If the respectability politics infusing aspects of civil rights activism relied on African Americans performing humanity in a never-ending audition before a skeptical white audience, Black Power activists flipped this dynamic on its head. Recognizing racial capitalism as the purveyor of evils that transcended the U.S. nation-state, Carmichael traveled through the Caribbean, Africa, and Europe exposing long-buried but now self-evident links between American incursions in Vietnam, institutional racism at home, and global practice of white supremacy, which hold the uncanny ability to shape political, cultural, and economic systems while overdetermining the parameters of their opposition.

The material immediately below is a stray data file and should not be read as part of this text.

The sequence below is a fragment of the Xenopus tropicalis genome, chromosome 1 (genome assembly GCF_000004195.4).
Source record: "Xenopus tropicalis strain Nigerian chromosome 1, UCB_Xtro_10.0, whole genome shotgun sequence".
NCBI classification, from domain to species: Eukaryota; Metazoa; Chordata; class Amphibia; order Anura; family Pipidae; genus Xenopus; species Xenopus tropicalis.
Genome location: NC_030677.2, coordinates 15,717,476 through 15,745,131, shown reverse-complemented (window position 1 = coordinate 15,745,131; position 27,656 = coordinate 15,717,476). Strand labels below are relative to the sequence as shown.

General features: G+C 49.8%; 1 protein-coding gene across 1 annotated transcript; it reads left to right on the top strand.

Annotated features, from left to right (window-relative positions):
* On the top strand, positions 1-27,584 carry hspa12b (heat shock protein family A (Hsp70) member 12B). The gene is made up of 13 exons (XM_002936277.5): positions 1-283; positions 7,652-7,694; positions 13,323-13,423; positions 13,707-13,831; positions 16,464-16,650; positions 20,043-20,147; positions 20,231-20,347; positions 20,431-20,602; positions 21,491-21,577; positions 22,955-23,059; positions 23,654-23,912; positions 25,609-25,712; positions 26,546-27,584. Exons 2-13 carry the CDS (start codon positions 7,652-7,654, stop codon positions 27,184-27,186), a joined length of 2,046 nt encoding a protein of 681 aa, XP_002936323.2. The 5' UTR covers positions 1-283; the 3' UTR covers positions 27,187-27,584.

Likewise contemptuous of respectability politics and the endless auditioning of one’s humanity, the Black Panthers sought to alter the entire landscape of black political engagement by delegitimizing the U.S. nation-state, which they characterized as bankrupt due to racial slavery, institutional racism, and racial capitalism. As revolutionary nationalists who linked political self-determination with anti-colonial thought; maverick socialists who talked of bringing Third World revolution to urban centers; and unconventional Marxists who expressed open admiration for Mao Zedong and Ho Chi Minh, the Black Panthers openly defied bourgeois liberal parameters of political engagement. The group fashioned itself as the vanguard of a political revolution capable of defending black lives from state-sanctioned violence, murder, and brutality. The Panthers called for an end to police brutality, the teaching of black history in schools, the end to capitalist exploitation that they linked to racial discrimination, and the release of African Americans from all local, state, and federal jails. But they were also grassroots activists who modeled radical self-love within communities, providing free school breakfasts, health clinics, legal aid, sickle-cell anemia testing, and busing to prisons to aid impoverished, racially segregated, and economically devastated black communities.